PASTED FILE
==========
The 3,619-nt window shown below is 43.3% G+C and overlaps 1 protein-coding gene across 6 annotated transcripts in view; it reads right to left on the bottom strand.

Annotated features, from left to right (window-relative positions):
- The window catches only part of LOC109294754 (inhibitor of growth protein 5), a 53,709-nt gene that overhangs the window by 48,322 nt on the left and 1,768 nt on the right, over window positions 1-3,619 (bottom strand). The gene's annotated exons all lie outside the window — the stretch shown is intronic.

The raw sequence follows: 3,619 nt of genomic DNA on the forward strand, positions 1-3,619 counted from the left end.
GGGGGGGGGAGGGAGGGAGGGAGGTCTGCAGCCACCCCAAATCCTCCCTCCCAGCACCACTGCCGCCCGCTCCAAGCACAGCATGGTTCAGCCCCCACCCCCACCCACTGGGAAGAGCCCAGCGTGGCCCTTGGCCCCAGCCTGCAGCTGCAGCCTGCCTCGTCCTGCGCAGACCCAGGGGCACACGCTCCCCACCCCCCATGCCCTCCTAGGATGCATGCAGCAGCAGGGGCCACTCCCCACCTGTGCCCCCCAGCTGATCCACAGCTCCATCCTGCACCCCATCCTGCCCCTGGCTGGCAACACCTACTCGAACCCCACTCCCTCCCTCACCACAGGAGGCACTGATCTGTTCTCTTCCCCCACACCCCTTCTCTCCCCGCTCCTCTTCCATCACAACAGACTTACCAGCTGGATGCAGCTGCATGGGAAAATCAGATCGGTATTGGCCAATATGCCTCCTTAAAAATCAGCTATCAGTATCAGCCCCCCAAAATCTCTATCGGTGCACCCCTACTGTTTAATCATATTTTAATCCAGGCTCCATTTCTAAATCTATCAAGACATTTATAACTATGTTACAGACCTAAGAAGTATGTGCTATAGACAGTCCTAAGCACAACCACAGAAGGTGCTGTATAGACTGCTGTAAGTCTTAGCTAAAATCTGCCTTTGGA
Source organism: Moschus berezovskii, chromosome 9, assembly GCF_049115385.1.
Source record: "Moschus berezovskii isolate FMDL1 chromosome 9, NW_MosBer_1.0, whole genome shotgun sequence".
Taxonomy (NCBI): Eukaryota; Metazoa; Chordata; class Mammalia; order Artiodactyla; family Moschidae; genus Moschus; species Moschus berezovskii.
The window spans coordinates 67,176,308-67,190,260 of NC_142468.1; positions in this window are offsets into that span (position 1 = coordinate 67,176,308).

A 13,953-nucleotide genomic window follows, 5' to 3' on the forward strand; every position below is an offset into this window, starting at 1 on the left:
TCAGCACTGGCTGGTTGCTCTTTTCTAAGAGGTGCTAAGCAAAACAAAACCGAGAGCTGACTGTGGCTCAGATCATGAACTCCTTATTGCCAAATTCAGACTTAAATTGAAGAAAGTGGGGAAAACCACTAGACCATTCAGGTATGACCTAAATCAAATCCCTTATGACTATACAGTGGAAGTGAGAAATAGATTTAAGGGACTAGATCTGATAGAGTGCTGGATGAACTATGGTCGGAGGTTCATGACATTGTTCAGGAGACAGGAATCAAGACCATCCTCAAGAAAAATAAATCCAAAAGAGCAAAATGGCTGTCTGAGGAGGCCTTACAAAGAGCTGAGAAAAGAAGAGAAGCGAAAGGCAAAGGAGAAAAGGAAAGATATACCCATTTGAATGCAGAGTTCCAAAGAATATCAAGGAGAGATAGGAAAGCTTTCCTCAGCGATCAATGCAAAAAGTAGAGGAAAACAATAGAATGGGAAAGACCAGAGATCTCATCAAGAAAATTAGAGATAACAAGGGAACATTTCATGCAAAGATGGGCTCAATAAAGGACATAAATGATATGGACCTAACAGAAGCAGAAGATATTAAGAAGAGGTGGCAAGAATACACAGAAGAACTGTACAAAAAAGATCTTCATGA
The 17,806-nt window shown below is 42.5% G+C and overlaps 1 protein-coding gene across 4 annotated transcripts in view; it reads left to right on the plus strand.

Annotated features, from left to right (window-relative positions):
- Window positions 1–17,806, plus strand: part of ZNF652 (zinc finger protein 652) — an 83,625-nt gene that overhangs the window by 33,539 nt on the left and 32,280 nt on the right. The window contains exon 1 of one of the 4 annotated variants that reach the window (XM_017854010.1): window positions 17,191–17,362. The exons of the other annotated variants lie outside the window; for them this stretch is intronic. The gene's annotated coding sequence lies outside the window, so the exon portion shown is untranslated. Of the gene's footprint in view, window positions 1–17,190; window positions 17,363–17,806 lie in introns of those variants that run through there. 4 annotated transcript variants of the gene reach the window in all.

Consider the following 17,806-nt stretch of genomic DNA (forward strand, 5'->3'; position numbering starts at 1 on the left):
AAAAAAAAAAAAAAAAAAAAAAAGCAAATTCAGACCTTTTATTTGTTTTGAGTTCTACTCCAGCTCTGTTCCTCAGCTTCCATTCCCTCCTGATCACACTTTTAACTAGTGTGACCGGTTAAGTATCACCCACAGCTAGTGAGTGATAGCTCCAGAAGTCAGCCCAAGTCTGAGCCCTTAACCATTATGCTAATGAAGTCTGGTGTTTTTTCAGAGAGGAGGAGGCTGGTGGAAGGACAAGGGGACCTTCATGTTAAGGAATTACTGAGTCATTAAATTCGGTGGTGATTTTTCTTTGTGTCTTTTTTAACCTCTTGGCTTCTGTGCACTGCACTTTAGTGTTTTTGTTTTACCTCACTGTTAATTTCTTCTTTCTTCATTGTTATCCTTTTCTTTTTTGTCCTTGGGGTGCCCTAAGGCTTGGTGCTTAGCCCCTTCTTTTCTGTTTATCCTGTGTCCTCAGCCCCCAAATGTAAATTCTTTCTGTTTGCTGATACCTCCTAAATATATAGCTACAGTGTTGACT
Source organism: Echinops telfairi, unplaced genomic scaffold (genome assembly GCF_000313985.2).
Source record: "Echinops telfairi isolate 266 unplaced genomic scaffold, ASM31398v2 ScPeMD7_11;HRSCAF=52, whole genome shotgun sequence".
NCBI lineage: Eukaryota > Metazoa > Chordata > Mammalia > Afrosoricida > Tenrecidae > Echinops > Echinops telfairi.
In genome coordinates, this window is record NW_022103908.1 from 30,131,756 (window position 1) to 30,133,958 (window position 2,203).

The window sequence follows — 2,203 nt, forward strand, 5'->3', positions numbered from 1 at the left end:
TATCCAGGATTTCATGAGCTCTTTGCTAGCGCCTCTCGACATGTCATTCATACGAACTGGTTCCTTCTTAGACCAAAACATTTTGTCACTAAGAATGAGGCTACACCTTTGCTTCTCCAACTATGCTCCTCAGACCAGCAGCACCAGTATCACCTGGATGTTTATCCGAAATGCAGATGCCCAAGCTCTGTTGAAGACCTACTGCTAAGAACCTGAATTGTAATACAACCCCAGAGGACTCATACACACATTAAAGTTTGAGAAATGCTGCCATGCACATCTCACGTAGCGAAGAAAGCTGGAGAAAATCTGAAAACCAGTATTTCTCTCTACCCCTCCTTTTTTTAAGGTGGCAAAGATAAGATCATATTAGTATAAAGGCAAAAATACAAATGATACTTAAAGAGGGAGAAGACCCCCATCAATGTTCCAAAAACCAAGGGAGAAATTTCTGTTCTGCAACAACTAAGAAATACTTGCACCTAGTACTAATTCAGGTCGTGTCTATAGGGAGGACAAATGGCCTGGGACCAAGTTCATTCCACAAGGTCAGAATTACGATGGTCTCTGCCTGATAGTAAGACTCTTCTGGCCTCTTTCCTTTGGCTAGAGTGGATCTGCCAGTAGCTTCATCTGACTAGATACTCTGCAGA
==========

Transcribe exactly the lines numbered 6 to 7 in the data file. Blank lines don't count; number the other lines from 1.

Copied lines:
Source organism: Moschus berezovskii, chromosome 9, assembly GCF_049115385.1.
Source record: "Moschus berezovskii isolate FMDL1 chromosome 9, NW_MosBer_1.0, whole genome shotgun sequence".